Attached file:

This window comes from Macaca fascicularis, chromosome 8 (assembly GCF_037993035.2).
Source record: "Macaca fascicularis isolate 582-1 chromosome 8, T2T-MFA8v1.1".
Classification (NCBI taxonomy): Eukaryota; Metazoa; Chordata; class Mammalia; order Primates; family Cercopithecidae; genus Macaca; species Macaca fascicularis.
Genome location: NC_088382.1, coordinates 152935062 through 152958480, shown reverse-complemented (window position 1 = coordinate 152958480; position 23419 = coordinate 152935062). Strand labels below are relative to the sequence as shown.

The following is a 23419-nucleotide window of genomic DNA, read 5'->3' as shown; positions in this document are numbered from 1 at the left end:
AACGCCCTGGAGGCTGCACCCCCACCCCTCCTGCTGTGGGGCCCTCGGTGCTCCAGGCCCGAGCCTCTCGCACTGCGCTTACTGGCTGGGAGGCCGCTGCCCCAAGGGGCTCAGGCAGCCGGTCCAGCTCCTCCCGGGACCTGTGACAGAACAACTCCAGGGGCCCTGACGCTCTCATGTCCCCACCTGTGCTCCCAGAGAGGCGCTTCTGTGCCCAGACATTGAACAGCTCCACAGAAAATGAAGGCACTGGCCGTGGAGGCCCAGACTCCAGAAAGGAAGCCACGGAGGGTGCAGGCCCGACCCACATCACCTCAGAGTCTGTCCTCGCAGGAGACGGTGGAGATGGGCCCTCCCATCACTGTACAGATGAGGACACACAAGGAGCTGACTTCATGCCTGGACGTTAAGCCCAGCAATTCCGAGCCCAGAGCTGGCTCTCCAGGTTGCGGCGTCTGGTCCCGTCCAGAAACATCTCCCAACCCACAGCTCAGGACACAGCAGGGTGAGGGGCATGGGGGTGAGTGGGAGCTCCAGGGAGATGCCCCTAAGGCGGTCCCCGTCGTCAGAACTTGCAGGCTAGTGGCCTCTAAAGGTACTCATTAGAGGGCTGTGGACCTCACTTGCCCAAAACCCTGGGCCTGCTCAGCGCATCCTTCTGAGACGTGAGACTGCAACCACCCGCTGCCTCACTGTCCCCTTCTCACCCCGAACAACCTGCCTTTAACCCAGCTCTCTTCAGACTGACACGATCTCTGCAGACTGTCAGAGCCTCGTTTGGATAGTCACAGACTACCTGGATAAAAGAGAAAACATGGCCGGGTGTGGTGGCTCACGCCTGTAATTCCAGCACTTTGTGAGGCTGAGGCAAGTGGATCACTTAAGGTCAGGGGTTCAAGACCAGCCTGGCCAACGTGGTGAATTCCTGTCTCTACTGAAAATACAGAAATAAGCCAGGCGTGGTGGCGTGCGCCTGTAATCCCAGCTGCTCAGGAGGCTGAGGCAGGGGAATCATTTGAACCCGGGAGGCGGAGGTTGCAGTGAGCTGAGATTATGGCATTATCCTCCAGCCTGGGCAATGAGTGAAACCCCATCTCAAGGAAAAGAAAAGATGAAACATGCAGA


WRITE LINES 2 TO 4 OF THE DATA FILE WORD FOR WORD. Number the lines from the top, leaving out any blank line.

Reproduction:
Source record: "Macaca fascicularis isolate 582-1 chromosome 8, T2T-MFA8v1.1".
Classification (NCBI taxonomy): Eukaryota; Metazoa; Chordata; class Mammalia; order Primates; family Cercopithecidae; genus Macaca; species Macaca fascicularis.
Genome location: NC_088382.1, coordinates 152935062 through 152958480, shown reverse-complemented (window position 1 = coordinate 152958480; position 23419 = coordinate 152935062). Strand labels below are relative to the sequence as shown.